Adopt a more nuanced defense of national sovereignty. Like the United States itself, Mexico defends its constitutional independence, national autonomy, and territorial integrity with vigor. And yet such neuralgia can be self-defeating—namely, when it protects the nation against imaginary threats while preventing it from tangible benefits. A case in point was Mexico’s longstanding opposition—fortunately since reversed—to foreign involvement in its domestic energy sector, which had long delayed economic gains. At other times, domestic actors play the “sovereignty card” to deflect criticism that is, frankly, well-deserved. A case in point, noted former Secretary of Foreign Affairs Jorge Castañeda, was when Andrés Manuel López Obrador dismissed criticism from U.S. presidential candidate Hillary Clinton of the Mexican government’s allegedly flawed investigation of the disappearance of forty-three college students at the hands of police as illegitimate, since it was an internal Mexican affair. In fact, Castañeda argued, outside criticism of Mexico’s internal policy by foreign governments and NGOs, as well as visits of UN human rights special rapporteurs, should be welcomed, since it might advance the cause of justice at home by “helping us to fight our own demons.” Rather than treating any external statement as “inadmissible,” Mexicans need to develop a thicker skin. They also need to get bolder in criticizing others abroad who are in the wrong. Two questions Mexicans must ask themselves in the twenty-first century, Ruiz Massieu concluded, are “what is sovereignty and what are its boundaries?”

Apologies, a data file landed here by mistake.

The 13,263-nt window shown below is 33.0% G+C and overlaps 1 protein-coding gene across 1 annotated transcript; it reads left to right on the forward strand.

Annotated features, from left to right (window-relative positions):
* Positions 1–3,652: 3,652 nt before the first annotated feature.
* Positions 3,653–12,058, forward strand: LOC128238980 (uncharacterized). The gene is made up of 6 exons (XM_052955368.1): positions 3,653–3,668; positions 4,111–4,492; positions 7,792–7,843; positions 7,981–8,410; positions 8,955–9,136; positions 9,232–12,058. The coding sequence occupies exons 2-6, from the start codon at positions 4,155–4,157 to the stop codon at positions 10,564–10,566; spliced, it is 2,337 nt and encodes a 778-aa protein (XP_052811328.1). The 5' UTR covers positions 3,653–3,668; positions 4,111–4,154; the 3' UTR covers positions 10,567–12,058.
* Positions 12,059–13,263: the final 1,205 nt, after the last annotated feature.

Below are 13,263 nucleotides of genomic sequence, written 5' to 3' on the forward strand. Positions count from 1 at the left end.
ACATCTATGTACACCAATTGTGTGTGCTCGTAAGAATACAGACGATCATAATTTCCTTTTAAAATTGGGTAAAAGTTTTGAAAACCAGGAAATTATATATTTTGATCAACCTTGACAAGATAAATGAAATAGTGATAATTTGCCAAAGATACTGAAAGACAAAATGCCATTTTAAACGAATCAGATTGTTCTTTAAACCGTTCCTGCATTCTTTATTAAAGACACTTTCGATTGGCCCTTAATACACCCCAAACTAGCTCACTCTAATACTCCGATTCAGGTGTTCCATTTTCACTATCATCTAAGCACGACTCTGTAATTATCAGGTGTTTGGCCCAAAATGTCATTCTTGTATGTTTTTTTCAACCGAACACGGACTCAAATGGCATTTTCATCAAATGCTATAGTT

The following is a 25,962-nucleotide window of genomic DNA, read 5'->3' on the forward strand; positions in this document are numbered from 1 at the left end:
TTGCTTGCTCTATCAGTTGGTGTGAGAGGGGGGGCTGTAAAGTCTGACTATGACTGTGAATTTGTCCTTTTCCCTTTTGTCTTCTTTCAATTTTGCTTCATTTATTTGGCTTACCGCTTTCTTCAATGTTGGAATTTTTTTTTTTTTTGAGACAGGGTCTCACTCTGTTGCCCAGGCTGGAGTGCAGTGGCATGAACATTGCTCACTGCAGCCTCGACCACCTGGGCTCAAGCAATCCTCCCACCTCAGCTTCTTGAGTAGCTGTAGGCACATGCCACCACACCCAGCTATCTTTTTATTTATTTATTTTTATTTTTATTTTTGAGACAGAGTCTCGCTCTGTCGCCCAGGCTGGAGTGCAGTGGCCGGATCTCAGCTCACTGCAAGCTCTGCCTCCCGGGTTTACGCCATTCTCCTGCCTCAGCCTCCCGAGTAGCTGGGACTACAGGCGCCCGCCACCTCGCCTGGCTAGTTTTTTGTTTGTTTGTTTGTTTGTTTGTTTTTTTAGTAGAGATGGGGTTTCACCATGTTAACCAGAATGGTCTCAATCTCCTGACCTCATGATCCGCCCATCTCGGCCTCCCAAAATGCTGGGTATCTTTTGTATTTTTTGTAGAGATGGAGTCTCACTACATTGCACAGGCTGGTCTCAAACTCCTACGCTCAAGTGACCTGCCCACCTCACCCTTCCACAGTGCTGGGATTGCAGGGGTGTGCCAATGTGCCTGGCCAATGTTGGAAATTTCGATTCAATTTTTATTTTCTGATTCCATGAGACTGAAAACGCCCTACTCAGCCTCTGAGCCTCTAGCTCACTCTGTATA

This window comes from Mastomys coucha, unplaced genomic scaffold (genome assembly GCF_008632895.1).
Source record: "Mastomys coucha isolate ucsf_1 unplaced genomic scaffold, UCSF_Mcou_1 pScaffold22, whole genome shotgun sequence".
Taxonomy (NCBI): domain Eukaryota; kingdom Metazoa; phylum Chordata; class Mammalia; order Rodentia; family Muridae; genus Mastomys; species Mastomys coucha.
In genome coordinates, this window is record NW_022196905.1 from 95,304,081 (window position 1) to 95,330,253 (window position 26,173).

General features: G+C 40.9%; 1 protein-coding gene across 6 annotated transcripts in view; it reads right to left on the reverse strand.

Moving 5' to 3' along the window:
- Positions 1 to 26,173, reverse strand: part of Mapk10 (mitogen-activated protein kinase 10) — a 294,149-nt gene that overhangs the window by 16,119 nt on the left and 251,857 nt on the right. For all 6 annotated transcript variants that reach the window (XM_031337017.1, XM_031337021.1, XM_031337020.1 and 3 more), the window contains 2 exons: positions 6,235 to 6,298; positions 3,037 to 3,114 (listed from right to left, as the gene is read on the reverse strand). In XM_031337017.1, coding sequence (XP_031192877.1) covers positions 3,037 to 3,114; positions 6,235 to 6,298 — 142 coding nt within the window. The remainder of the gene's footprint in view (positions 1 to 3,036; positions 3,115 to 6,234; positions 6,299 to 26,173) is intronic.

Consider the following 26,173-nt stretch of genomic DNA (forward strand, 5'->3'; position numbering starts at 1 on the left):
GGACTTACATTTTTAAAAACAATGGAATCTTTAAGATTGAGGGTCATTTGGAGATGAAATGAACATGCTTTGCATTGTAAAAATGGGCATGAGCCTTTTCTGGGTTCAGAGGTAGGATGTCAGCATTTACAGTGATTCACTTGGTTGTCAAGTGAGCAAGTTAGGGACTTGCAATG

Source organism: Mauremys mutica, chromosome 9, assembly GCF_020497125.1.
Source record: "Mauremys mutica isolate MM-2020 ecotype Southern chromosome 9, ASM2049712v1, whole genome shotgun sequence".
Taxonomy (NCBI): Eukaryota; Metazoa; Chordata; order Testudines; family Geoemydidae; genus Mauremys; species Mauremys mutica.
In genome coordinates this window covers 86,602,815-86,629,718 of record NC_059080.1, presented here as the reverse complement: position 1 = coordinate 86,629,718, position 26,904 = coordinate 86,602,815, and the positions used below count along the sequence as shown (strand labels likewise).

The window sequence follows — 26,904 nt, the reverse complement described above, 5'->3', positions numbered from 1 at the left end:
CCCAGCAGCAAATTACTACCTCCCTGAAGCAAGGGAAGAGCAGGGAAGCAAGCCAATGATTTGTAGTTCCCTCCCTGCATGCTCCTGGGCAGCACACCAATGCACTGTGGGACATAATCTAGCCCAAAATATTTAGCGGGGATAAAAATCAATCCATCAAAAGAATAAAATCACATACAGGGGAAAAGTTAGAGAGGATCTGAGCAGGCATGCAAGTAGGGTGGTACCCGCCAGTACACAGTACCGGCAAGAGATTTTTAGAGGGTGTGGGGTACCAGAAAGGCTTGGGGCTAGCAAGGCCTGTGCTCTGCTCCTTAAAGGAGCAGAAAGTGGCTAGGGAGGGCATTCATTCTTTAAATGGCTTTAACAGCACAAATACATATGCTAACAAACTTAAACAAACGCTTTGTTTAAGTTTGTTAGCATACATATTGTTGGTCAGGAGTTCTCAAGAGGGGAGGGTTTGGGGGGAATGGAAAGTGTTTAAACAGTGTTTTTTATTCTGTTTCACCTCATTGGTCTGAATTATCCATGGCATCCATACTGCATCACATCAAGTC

Embrace the new multilateralism. Mexico has long been championed universal international organizations, particularly the United Nations, as embodiments of international law and cooperation, as well as settings where it can bridge divides between developed and developing nations. At the same time, Mexico must also adapt to a distinctive trend in contemporary diplomacy: the shift to narrower, “minilateral” groupings of the interested, capable, and likeminded. Mexico has already dipped its toe in these waters, particularly in the trade realm, where it helped to found the Pacific Alliance (with Colombia, Peru, and Chile), as well as the more encompassing mega-regional deal, the Trans-Pacific Partnership. As Mexico goes global, it will need to develop the diplomatic capacity to pivot with agility among a growing number of ad hoc, informal networks, whose membership will differ according to the task at hand.